|41:32||Lyssa deHart||your audience, I mean, and that, that sense of, I mean artists so personal, whether it’s, it doesn’t matter what creative outlet you use, it’s personal and it’s and that’s stepping into that, putting it out there for public, you know, everything. Peanut gallery Yeah, the peanut gallery responses that run the spectrum and just being strong enough to be like, yeah, doing it anyway, I’m going to do it because I love it|
|42:00||Michelle Akin||and want to have enough support around you that you don’t stop because that’s really quickly enough structures that you don’t stop. And that’s all I’m just trying to create a community that provides structure so that people aren’t left to their own devices because I know left to my own devices, I will do nothing. I wouldn’t, I wouldn’t have this business. I would just sit and I would just play video games. I was just doing nothing.|
|42:22||Lyssa deHart||I’d love to, yeah, I’d be taking photographs just a nice fun, you know, but you know, and I really appreciate this because I think again, you know, anybody starting their own business or learning a new skill set, it’s bumpy until it’s not, then it’s bumpy again and we’re always on this learning curve of the evolution, self evolution. So I so much appreciate hearing your journey into coaching and thank you so much. I’ll be definitely putting links below for people to, I’m gonna go check out your blog because apparently doing it for a while, I can probably see there|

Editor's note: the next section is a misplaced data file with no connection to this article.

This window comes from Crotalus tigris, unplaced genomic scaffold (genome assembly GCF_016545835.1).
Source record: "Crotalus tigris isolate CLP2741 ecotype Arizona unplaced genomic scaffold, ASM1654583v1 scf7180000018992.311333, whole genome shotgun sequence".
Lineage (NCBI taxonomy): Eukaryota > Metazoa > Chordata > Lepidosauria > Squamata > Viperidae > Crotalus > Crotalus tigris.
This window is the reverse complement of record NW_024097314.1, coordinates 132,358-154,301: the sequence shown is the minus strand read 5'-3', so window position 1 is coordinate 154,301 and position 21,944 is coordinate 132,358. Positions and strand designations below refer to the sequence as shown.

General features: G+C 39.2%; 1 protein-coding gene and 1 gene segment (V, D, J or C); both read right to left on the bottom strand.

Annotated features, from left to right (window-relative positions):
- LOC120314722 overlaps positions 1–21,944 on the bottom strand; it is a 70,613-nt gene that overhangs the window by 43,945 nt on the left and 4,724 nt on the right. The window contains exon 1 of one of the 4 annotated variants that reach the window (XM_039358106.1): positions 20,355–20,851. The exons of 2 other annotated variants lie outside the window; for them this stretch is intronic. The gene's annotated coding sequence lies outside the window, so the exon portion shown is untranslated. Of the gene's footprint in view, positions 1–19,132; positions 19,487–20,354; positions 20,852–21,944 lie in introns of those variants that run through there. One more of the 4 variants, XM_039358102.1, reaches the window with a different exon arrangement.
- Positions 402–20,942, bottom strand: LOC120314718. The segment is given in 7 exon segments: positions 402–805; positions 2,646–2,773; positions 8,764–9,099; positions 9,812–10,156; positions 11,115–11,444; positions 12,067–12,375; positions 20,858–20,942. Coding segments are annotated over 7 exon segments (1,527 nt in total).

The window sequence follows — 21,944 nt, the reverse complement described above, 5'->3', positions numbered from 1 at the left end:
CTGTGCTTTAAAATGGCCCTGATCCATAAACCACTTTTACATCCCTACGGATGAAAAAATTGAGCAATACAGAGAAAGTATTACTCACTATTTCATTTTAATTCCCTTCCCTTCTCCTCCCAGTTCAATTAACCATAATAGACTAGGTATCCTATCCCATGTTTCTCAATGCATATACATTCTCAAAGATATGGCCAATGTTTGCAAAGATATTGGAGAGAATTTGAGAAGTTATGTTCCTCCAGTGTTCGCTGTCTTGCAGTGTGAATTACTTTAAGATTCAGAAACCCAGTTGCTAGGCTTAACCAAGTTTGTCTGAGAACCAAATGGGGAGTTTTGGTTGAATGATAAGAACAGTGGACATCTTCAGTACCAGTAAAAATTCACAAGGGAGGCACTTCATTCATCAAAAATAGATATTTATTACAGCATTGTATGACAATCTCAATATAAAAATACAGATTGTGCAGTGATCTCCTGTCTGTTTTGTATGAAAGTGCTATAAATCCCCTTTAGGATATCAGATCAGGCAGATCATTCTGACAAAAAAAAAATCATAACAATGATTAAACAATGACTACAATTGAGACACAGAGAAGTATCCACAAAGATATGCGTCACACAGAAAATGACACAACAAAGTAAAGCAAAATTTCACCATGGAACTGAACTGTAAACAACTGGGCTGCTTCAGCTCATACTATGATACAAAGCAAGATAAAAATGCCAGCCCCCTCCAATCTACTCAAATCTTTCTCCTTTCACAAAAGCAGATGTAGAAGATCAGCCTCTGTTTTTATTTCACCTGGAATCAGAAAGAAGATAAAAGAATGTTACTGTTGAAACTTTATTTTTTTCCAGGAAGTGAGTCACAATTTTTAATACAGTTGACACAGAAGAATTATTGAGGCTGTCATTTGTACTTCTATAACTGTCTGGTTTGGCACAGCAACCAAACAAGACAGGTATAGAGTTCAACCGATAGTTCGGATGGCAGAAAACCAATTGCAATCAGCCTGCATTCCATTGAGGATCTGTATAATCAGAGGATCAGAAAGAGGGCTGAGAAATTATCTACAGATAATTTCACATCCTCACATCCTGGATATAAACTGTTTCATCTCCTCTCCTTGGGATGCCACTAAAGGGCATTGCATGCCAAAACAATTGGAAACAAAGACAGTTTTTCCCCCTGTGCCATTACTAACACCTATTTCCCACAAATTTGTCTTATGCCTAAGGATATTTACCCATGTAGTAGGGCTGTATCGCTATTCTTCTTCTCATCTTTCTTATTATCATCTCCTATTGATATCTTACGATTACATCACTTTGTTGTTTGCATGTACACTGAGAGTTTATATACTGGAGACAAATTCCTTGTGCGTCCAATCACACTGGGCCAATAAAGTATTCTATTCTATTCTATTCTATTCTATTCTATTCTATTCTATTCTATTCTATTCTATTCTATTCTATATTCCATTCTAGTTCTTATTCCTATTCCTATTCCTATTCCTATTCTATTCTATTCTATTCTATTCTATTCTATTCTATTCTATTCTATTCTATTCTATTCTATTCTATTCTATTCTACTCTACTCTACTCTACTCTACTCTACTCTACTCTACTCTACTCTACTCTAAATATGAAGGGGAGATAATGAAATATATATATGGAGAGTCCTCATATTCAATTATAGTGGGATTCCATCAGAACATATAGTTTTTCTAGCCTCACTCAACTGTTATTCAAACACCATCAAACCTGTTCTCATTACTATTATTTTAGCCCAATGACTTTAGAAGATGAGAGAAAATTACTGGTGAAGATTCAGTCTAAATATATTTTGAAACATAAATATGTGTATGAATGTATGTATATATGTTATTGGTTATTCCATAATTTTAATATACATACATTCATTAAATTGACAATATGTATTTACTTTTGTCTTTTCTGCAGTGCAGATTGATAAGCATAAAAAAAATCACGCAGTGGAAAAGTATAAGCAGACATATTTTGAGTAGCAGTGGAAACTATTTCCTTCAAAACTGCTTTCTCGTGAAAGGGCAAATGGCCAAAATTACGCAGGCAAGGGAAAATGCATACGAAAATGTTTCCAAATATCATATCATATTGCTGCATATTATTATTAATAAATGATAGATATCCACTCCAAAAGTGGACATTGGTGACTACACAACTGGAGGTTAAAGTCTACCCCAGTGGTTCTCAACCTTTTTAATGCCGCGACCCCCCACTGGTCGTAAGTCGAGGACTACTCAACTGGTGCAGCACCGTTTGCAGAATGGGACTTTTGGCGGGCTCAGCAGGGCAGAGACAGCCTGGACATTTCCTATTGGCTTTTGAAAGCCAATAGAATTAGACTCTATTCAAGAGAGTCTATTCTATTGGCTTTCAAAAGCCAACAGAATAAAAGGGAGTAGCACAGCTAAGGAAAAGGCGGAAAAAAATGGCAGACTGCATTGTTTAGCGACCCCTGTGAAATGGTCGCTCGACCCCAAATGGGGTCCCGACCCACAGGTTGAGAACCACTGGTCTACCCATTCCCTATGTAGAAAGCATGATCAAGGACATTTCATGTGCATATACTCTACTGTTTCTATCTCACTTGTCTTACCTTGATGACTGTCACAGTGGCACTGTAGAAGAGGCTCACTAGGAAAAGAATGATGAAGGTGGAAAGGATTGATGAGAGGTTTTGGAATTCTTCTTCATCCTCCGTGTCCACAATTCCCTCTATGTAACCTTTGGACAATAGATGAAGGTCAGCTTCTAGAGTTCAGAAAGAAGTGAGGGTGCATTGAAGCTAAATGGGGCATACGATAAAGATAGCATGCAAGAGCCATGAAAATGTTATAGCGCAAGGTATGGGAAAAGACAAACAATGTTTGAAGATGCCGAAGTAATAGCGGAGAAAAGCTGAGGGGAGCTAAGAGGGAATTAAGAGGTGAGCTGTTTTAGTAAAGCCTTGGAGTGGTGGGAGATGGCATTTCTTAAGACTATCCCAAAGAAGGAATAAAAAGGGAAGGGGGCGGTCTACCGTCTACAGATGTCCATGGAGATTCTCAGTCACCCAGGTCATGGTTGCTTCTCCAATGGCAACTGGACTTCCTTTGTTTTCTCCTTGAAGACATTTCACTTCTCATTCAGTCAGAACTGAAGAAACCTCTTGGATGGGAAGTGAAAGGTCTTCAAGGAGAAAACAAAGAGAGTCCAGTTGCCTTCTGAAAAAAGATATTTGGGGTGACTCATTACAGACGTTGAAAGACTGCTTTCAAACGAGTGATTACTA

|43:06||Michelle Akin||Are, I mean there are five YouTube channels, so good luck all of|
|43:12||Lyssa deHart||it. Maybe like it’ll be my long weekend, oh my|